Testimony begins in front of a grand jury in the investigation into whether the identity of CIA operative Valerie Plame was improperly leaked to the press
By JOHN DICKERSON AND VIVECA NOVAK
Thursday, Jan. 22, 2004
Sources with knowledge of the case tell TIME that behind closed doors at the E. Barrett Prettyman federal courthouse, nearby the Capitol, a grand jury began hearing testimony Wednesday in the investigation of who leaked the identity of CIA operative Valerie Plame to columnist Robert Novak and other journalists.
Prosecutors are believed to be starting with third-party witnesses, people who were not directly involved in the leak of Plame's identity. Plame's husband, former Ambassador Joseph Wilson, claims that the leak was an act of retaliation against him for undercutting Bush's weapons-of-mass-destruction rationale for going to war in Iraq. Soon enough, witnesses with more direct knowledge will be called to testify, and a decision to subpoena journalists for their testimony will also be made. In December, the FBI asked some administration staffers to sign a waiver releasing reporters from confidentiality agreements in connection with any conversations they had about the Wilson affair. Novak's attorney, Jim Hamilton, had no comment about the latest developments.
Grand juries aren't always used in criminal probes, but they are the preferred way to go in cases with potential political fallout, if only to lend credibility to the result. One conclusion to be drawn from this latest step, said one lawyer familiar with the case, is that investigators clearly have a sense of how the case is shaping up. "They clearly have a sense of what's going on and can ask intelligent questions" to bring the grand jury up to speed. A grand jury is not a trial jury, but is used as an investigative tool and to decide whether to bring indictments in a case.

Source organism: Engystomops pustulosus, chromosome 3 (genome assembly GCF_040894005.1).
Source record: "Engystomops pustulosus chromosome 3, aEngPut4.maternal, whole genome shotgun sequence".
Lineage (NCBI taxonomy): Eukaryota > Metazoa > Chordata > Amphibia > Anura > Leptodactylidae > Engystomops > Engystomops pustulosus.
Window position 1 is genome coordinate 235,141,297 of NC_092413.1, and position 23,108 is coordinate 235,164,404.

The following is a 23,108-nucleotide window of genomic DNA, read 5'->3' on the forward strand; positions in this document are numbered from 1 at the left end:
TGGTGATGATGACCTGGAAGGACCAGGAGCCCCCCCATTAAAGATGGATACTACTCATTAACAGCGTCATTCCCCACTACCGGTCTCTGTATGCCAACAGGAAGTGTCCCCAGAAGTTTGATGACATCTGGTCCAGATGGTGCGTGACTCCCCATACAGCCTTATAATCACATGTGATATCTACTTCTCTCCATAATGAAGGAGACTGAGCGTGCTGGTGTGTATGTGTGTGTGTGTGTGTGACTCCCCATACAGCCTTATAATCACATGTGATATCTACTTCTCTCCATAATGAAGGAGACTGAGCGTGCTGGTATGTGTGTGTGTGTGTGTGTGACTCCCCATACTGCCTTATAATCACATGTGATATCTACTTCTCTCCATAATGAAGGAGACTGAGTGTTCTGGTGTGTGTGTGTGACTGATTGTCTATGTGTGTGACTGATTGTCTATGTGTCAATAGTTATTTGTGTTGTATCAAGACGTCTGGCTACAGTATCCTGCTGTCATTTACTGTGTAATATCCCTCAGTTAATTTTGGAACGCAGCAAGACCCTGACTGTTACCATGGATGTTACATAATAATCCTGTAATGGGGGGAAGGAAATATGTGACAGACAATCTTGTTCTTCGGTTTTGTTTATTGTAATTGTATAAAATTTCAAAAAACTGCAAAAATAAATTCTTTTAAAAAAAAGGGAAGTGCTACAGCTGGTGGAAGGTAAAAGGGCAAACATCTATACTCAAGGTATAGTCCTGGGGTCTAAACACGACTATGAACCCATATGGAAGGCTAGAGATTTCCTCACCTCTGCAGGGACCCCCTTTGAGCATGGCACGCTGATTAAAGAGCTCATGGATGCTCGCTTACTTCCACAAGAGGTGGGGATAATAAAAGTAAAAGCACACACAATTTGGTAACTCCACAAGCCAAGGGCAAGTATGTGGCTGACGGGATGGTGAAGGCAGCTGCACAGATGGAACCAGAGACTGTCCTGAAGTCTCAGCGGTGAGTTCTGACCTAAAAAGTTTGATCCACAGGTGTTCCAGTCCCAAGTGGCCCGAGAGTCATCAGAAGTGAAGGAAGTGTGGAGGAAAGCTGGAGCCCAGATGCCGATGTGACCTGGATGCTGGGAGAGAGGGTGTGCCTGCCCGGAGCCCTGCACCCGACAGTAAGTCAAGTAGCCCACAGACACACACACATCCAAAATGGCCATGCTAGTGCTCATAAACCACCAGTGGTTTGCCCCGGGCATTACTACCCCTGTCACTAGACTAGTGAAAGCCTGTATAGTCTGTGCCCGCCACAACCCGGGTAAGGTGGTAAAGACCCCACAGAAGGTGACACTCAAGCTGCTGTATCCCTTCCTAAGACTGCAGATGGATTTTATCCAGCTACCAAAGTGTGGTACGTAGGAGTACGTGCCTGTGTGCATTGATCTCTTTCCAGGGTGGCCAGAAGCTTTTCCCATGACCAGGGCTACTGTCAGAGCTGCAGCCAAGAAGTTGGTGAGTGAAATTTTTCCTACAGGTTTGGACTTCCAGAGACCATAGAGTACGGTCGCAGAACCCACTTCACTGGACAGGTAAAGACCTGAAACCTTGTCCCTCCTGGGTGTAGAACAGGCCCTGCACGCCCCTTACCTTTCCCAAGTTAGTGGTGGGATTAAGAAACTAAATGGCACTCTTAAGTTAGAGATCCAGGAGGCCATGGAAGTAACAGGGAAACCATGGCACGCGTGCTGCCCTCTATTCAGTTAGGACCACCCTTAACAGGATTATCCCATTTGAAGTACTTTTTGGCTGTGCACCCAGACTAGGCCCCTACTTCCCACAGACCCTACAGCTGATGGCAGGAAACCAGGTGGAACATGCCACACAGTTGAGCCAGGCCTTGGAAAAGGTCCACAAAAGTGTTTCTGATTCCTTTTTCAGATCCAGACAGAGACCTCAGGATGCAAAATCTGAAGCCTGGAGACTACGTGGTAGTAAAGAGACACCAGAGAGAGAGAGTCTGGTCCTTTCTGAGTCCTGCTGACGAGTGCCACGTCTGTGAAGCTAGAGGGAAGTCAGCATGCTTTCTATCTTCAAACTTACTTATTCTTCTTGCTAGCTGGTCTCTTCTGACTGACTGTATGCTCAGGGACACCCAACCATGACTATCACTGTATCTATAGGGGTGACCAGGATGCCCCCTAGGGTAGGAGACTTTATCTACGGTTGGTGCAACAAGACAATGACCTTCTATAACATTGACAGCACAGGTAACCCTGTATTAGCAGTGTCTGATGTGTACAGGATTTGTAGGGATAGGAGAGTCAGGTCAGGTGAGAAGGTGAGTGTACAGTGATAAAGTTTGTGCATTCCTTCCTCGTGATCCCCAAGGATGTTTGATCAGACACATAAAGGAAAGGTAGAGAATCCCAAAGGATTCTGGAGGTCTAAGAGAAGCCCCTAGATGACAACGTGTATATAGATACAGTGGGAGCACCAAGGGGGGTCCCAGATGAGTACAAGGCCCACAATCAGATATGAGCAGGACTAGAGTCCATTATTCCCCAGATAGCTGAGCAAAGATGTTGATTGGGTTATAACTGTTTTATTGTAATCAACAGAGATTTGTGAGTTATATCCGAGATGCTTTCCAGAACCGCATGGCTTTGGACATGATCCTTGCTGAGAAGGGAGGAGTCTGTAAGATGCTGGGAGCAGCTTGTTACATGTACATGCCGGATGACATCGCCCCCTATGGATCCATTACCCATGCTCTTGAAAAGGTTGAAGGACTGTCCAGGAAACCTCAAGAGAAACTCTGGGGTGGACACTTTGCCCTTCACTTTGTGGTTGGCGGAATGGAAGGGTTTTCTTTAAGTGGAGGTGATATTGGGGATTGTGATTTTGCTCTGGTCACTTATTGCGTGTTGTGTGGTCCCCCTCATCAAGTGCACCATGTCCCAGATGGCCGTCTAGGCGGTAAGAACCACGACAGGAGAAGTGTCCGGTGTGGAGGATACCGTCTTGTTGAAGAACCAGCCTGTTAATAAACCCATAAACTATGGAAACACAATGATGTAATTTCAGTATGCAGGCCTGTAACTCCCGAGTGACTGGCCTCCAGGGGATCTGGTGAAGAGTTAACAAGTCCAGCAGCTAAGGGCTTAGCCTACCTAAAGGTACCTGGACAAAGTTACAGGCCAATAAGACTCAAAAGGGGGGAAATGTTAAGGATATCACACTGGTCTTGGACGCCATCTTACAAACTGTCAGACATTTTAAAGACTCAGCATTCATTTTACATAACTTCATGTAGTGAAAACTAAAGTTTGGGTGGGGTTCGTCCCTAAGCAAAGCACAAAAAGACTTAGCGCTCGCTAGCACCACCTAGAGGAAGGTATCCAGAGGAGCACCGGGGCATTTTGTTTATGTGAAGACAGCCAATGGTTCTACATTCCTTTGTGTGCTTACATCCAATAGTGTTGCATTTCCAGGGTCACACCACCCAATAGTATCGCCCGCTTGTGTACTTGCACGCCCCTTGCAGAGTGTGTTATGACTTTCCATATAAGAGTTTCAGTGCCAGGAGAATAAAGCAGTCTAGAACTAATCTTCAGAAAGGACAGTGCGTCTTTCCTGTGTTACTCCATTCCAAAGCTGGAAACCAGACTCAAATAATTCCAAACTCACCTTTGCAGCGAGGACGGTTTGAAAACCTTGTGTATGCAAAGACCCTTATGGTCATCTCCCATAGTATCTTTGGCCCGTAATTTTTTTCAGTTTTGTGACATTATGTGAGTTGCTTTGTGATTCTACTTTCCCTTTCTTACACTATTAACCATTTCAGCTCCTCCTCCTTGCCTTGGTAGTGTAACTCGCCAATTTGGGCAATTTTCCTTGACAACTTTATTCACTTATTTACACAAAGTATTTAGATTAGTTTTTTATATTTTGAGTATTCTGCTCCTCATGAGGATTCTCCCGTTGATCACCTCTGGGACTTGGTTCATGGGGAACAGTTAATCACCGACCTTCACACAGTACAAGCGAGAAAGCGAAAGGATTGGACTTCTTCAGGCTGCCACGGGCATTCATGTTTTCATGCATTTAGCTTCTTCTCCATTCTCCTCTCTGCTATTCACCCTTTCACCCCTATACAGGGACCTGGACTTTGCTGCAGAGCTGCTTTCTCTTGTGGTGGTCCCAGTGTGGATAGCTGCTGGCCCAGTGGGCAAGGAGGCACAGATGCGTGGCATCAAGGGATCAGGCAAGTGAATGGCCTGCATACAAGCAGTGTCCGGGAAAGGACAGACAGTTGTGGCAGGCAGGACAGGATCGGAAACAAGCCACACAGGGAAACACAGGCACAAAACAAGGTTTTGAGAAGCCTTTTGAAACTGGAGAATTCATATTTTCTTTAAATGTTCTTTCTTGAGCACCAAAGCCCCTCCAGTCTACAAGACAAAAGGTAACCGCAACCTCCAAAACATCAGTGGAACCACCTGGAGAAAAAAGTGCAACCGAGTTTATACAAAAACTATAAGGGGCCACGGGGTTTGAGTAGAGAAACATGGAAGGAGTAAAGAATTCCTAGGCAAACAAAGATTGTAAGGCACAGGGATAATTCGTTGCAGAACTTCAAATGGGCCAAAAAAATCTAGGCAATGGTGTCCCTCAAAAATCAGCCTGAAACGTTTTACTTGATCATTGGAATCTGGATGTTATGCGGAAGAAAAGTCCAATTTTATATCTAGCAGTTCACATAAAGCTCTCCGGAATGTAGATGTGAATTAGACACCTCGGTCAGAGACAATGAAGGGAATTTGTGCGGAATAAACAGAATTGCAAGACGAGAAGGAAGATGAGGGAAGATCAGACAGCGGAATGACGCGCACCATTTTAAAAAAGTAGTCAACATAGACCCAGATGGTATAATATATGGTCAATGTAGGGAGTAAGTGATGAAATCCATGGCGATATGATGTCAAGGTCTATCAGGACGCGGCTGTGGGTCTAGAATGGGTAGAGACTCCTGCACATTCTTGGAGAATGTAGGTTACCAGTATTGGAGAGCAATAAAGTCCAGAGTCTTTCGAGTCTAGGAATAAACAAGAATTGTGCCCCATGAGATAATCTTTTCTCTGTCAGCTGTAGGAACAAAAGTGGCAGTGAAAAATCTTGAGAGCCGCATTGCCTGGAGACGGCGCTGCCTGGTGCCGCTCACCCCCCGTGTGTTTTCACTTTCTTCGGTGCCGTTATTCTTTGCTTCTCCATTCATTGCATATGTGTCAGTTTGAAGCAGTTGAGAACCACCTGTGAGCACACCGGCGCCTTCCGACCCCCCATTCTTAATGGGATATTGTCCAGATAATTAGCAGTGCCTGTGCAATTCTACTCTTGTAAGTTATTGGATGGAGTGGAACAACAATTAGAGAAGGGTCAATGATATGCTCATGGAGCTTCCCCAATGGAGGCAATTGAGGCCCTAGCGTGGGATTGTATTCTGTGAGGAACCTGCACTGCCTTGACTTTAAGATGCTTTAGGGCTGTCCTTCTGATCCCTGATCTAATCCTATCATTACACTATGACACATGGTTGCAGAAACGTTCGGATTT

Anyone who's subpoenaed in the inquiry, noted the lawyer, can be almost certain that prosecutors aren't contemplating indicting him or her. Subpoenas are rarely sent to the targets of an investigation, and if they are, the recipients must be told in advance that they are considered targets—at which point they would almost certainly cite the 5th Amendment and refuse to answer questions.
A huge unanswered question in this case is whether the leaker or leakers knew that Plame was undercover when they gave her identity away. That is a necessary element for any indictment for leaking the name of a covert agent. However, charges could also be brought for making false statements to the FBI, if a guilty party has falsely claimed innocence in interviews with government agents.
It's also possible that prosecutors will learn who perpetrated the leak but won't have enough to bring charges. But true to form, the Bush administration continues to be extremely tight-lipped about the investigation -- even internally. "No one knows what the hell is going on," says someone who could be a witness, "because the administration people are all terrified and the lawyers aren't sharing anything with each other either."